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After Kremlin Talks, China's Leader Takes Dig at U.S.

Putin and Xi attending the opening ceremony of the Year of Chinese tourism in Russia in the Kremlin on Friday. Sergei Ilnitsky

In a veiled criticism of the U.S., new Chinese President Xi Jinping has denounced foreign governments that meddle in the domestic affairs of other countries, adopting rhetoric favored by President Vladimir Putin as he wrapped up his first foreign trip in Moscow.

Xi, who underscored China's intentions to pursue a closer strategic partnership with Russia during his two-day visit, which ended Saturday, also oversaw the signing of 35 agreements, many of which focused on energy.

"We must respect the right of each country in the world to independently choose its path of development and oppose interference in the internal affairs of other countries," Xi said Saturday during a speech at the Moscow State Institute of International Relations, news agencies reported.

The school, known as MGIMO, is a training ground for future diplomats and includes former Foreign Minister Igor Ivanov among its professors.

While the Chinese president did not mention any country by name, both China and Russia, permanent UN Security Council members with veto power, have opposed the influence of the U.S. and NATO and have blocked three draft resolutions on Syria.

"The Chinese-Russian relationship is among the most important bilateral relationships in the world. Not only does it correspond to our interests, but it also guarantees the world balance," Xi said.

During his visit, Xi also met with President Vladimir Putin and Prime Minister Dmitry Medvedev. The Chinese President spent seven hours with Putin, calling their meeting "productive." Xi described Putin as his "old, good friend" and said the decision to make Russia his first foreign visit was a sign of the "strong and special nature" of Chinese-Russian ties.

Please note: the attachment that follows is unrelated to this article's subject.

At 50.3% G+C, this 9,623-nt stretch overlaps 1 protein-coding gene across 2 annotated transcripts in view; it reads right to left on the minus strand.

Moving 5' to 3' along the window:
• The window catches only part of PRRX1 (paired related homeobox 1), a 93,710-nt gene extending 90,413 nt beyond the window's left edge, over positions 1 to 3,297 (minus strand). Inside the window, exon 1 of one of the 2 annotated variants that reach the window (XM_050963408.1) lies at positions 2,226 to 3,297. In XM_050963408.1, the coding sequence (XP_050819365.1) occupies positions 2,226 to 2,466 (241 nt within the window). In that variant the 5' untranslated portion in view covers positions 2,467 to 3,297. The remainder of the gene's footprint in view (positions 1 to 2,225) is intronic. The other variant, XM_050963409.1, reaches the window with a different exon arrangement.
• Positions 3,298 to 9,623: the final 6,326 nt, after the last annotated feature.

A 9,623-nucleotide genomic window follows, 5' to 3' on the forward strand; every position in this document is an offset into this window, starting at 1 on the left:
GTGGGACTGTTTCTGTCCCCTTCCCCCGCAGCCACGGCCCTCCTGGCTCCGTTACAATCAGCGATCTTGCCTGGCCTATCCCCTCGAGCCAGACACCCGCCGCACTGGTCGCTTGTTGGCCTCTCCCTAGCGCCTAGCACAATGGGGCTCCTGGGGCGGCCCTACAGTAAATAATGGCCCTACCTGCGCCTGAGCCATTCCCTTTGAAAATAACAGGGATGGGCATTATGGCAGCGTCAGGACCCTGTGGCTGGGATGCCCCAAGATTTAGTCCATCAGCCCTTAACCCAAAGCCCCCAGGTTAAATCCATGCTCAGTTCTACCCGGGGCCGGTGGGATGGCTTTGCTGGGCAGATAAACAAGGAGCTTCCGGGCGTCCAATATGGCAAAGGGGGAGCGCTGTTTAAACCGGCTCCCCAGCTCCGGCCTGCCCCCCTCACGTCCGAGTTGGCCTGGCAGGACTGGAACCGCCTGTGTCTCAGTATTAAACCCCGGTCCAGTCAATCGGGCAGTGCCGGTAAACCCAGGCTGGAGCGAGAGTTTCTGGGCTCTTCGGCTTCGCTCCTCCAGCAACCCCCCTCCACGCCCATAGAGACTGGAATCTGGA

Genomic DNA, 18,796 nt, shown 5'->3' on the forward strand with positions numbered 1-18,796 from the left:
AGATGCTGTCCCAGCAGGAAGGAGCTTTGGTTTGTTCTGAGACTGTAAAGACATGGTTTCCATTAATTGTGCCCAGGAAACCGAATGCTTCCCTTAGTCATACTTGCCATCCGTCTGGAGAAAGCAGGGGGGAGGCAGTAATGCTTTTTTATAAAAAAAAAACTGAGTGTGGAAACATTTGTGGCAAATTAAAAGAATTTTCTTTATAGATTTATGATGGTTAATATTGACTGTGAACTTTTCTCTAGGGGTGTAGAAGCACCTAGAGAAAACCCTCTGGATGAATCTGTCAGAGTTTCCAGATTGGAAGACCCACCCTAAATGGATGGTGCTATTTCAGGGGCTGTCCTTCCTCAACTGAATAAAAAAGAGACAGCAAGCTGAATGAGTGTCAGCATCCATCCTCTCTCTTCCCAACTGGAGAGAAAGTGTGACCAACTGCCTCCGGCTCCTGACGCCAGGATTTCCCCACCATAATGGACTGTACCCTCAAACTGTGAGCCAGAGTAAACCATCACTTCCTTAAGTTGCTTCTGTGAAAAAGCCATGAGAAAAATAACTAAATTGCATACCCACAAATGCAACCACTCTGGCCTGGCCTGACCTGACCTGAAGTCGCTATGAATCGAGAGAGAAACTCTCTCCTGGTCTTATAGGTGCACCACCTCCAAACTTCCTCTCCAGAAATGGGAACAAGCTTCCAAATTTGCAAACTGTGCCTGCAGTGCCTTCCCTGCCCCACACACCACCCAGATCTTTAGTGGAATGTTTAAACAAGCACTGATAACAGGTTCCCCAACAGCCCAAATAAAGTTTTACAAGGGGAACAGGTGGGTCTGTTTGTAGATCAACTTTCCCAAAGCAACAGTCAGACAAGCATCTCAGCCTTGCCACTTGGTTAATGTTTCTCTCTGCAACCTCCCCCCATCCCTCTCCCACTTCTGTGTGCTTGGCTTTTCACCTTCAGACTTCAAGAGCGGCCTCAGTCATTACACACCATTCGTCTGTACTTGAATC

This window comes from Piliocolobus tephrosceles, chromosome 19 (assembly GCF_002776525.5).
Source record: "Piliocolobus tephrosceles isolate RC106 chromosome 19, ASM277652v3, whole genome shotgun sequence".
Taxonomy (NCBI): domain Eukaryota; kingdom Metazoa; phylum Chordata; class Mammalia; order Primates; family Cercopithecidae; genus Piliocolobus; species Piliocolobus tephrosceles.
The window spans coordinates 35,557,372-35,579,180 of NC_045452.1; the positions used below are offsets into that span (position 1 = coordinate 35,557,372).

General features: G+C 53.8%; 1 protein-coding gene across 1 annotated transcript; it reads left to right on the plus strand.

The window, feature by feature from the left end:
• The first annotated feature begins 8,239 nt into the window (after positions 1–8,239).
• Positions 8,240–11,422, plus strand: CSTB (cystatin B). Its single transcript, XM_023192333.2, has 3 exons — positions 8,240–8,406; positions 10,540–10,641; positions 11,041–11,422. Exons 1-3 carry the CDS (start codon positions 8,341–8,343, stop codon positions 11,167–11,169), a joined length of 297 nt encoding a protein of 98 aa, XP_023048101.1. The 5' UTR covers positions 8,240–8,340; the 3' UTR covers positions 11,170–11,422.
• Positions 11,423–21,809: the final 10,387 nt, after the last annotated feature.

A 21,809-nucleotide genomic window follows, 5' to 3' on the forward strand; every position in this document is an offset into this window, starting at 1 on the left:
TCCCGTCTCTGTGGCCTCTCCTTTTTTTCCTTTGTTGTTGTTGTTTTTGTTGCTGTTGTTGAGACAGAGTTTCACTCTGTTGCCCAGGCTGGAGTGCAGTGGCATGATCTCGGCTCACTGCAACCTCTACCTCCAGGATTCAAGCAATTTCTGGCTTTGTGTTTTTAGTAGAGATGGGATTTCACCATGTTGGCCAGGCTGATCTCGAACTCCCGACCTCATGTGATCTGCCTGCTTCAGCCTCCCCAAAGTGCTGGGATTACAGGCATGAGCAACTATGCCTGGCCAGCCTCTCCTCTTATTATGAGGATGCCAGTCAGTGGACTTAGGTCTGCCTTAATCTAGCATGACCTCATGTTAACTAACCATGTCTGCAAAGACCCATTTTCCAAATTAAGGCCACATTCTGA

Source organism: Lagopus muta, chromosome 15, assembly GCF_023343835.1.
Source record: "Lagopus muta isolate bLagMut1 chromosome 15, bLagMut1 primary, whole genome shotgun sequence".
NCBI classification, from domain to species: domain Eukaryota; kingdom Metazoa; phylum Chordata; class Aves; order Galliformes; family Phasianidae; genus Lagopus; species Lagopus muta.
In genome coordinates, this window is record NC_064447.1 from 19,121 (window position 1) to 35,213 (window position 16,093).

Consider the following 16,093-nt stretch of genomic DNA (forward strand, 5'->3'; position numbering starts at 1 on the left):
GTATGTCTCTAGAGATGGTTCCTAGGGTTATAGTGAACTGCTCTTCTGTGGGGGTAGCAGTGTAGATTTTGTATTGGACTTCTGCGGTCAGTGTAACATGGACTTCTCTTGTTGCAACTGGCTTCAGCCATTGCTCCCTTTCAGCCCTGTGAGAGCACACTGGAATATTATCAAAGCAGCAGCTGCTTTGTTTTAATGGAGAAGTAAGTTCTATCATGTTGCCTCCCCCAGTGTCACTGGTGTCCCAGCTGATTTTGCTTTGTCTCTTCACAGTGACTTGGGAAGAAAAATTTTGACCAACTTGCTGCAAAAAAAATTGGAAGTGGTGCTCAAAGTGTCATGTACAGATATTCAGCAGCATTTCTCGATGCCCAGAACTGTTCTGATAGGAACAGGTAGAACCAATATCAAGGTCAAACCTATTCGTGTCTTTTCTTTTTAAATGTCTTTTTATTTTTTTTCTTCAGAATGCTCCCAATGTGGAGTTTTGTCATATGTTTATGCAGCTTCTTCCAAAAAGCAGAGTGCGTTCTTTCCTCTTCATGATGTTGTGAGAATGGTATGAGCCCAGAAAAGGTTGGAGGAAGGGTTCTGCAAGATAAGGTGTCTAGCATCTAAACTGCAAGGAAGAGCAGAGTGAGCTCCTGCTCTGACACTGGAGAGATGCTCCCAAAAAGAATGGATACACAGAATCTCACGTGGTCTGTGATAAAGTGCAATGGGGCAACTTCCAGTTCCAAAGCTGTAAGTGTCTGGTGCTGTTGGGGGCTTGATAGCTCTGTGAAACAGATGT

Xi and Putin affirmed their intention to champion nonintervention and multipolarity on an international level.

Both country's presidents presided over the signing ceremony of a memorandum between Gazprom and Chinese CNPC to supply gas to China. The project, expected to start in 2018, will see Russia supply 38 billion cubic meters of gas annually, with a possibility to increase the amount up to 60 billion bcm, Gazprom chief Alexei Miller said.

The two sides also signed agreements to cooperate on the construction of an oil refinery in the Chinese port city of Tianjin.

Igor Sechin, chief of the state-controlled Rosneft, said the company would boost oil deliveries. "We could achieve a level of 50 million tons," he told Rossia-24 television on Saturday, referring to annual deliveries.

Sechin said the company currently supplies 15 million tons of oil annually to China, which desperately needs energy for its growing economy.

On Friday, Rosneft signed an agreement with the Chinese Development Bank for an additional loan of $2 billion for oil exports over a 25-year period. In 2009, Rosneft received a $25 billion loan under a separate agreement with the Chinese side.

Another deal, worth $2 billion, was concluded by En+ Group, Shenhua Group and China Development Bank to develop coal resources in eastern Russia, En+ Group said Friday.

Bilateral trade rose 11.2 percent last year, hitting a record high of $88.2 billion, and Xi's visit was accompanied by a pledge to increase trade to $100 billion by 2015 and $200 billion by 2020, a statement on the Kremlin's website said. China is already Russia's largest trading partner.

Russia and China, which during the Soviet times engaged in a short-lived military conflict in a border dispute over the Damansky island, now describe their relationship as strategic. Both countries have joined forces against foreign intervention in Syria's bloody civil war and pushed for restraint in addressing Iran's and North Korea's nuclear ambitions, positions that have often put them at loggerheads with the U.S. and its European allies.

Xi emphasized while meeting with Putin on Friday that "political support will be increased" as relations continue to improve.

Theodore Karasik, an analyst with the Dubai-based Enigma think tank, said security interests, such as what will happen after U.S.-led forces withdraw from Afghanistan next year, play a key role in the relationship between the two countries.

"Although the Shanghai Cooperation Organization is just beginning to function, by 2015, the organization must be a buttress against any threats from the south," he said, referring to the Russia- and China-led security body.

Contact the authors at a.bratersky@imedia.ru and j.earle@imedia.ru

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